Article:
After hundreds of punches were thrown, countless fights were completed, and resilient champions were crowned, the three long days of boxing at USF had come to an end, and regardless of the results, the university was proud to host this historic event.
On April 11, 12, and 13 the United States Intercollegiate Boxing (USIBA) First Annual National Championship took place at the Koret Center and War Memorial Gym. Schools from all around the country participated in the tournament, including Georgetown, North Carolina, Syracuse, Michigan, Miami (FL), West Virginia and more. The past weekend marked first time in history that a collegiate boxing tournament included championship fights for female boxers.
The first USIBA National Championship was fought by men and women aged 17 to 34. All contestants entered a specific weight class division, with the classes ranging from 106-201 pounds for men, and 106-178 for women. If more than eight contestants entered a division, the top eight competed in the National Championship Tournament Bracket, while the others placed into the National Invitational Tournament Bracket. All bouts, or fights, included three two-minute rounds. The boxers received a score for each individual round, and whoever had the highest score after three rounds won the bout.
Participating in the National Championship was the USF Boxing Team, which enjoyed an advantage in fan size and support.
“It is a great honor, especially since this is the first UNIBA tournament,” USF co-head coach Jay Gonzalez said of hosting the boxing event. “It shows that USF is trusted in a situation like this, and so far we’ve heard a lot of good feedback from people.”
On the women’s side of the tournament, the bouts were dominated by the United States Military Academy (USMA). The school from West Point, New York boasted champions in four different divisions and had so many contestants that multiple matches found USMA boxers fighting against each other. However, they would have had even more success if it was not for USF’s own Adriana Bousalian, who defeated USMA’s Jocelyn Lewis to win the championship for the 119 weight class. Also winning a championship was North Carolina’s Michelle Kern, who beat Victoria Rao from USMA in the 125 weight class. Overall, it was a groundbreaking tournament for women’s boxing, as female boxers moved closer to achieving equal opportunity in the sport.
“The London Olympics last year were the first time that women’s boxing was recognized as an Olympic sport,” Gonzalez said. “So now, the next step is to recognize it at a college and club level, which is exactly what we are doing here.”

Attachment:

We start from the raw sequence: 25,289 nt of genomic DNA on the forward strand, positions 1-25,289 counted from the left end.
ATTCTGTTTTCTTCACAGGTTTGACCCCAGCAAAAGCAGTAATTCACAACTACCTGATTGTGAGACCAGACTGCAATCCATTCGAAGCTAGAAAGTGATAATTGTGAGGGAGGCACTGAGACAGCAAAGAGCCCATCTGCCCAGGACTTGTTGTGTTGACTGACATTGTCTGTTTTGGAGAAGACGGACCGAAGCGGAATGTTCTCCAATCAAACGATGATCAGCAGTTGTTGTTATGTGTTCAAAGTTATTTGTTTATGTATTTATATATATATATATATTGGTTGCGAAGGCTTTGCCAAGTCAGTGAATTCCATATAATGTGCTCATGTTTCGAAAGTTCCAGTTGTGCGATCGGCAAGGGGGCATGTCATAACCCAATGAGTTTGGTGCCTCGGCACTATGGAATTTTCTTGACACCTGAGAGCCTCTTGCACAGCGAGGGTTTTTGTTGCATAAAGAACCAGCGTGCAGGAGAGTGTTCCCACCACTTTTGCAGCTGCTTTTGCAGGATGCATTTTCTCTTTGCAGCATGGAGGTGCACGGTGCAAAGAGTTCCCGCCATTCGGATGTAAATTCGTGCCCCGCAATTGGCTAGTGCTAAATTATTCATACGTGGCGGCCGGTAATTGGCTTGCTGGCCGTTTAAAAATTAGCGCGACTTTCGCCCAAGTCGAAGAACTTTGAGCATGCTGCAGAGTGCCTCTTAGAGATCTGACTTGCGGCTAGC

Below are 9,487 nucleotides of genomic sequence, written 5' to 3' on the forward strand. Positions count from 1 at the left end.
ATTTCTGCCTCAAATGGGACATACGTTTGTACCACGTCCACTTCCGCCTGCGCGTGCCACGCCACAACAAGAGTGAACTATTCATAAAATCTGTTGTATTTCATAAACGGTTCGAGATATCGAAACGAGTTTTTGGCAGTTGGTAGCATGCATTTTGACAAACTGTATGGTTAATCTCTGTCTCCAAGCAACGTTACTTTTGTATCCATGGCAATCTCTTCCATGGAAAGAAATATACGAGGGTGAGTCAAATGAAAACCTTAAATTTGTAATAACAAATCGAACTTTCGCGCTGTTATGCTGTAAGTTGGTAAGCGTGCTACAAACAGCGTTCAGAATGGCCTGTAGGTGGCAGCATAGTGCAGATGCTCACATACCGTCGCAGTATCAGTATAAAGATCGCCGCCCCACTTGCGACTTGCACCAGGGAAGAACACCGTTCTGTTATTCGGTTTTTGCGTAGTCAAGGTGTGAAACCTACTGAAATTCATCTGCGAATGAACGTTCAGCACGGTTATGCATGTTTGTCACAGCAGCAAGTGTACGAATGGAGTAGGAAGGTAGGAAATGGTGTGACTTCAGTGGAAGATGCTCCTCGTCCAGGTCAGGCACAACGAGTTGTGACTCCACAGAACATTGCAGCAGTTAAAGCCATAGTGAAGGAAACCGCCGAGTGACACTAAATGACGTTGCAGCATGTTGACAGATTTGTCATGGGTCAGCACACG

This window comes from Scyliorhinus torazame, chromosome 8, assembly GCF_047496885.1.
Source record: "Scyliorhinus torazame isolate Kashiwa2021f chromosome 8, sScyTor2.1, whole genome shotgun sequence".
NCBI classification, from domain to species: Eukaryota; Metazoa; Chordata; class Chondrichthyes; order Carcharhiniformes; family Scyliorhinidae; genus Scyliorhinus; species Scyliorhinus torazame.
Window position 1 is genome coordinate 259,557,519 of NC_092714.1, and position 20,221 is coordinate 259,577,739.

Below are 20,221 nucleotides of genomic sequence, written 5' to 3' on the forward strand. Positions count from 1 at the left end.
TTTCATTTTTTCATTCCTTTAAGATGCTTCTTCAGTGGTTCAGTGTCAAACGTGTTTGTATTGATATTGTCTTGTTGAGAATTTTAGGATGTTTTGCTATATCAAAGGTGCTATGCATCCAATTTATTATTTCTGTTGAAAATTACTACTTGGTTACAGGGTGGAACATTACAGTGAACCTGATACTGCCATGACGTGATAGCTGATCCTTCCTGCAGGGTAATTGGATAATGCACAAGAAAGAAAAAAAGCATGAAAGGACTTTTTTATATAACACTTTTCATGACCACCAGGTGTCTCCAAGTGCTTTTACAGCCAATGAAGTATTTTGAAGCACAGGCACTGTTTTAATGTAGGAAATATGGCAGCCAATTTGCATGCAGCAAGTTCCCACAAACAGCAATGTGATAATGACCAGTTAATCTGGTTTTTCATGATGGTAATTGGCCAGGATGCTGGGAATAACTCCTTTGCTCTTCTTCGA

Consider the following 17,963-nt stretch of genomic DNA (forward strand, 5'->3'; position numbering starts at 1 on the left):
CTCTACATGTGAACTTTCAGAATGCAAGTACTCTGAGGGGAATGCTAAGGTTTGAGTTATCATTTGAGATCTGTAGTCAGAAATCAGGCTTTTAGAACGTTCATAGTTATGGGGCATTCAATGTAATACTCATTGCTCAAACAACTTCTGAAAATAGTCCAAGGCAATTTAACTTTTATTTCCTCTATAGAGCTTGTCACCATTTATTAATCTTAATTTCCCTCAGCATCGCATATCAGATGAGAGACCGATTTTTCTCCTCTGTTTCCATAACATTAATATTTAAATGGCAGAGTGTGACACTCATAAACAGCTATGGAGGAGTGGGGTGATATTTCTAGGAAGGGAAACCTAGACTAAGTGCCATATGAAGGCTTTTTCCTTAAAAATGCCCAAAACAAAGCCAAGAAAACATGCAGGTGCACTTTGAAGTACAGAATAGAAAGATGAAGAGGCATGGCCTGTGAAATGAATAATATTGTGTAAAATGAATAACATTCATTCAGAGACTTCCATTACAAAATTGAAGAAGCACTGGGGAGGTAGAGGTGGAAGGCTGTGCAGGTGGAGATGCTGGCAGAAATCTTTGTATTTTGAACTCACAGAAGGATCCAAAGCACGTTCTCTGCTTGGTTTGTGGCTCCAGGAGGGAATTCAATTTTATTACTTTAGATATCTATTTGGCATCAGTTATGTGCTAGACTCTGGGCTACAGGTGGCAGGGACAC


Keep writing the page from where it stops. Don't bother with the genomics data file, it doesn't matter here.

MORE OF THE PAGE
In the men’s championship, the winners were more evenly divided as boxers from many different schools took home titles. In the 125 weight class, UC Davis’ Mac Pham bested Shawn Sullivan of Virginia Military Institute, and Maryland’s Konrad Ptaszynski was victorious in a closely contested bout against Drew Chin from UC Davis. Other winners included Courtney Jackson of Miami over USC’s Aaron Goldwyn, in a physical bout filled with aggressive attacks.
For the USF Boxing Team, the USIBA National Championship offered a valuable learning experience. While Bousalian was the champion in her weight class and other USF boxers Jack Ryan, Connor Morgan, and Sebastian Doerner reached the championship for their class in the Novice, NIT, and Open Divisions, even the boxers who had less success left the tournament wiser and stronger. The National Championships gave the team a chance to compete against some of the best collegiate boxers in the country, and showed them what they needed to do to reach the top and develop their image as a winning program.
“Like any coach, I had very high expectations for my team going in,” Gonzalez said. “Some have risen to these expectations and some have fallen short, but that just means that there is room for improvement. I am still very proud that we had five different boxers who won fights and advanced.”
Now that the inaugural USIBA National Championship is over, the boxers will return to their respective schools, some with championship titles and some without. Either way, these three days of boxing set in place a new standard for collegiate boxing — one where participants from a diverse group of schools are given the chance to win at a national level, and one where women’s and men’s boxing are both viewed as equal.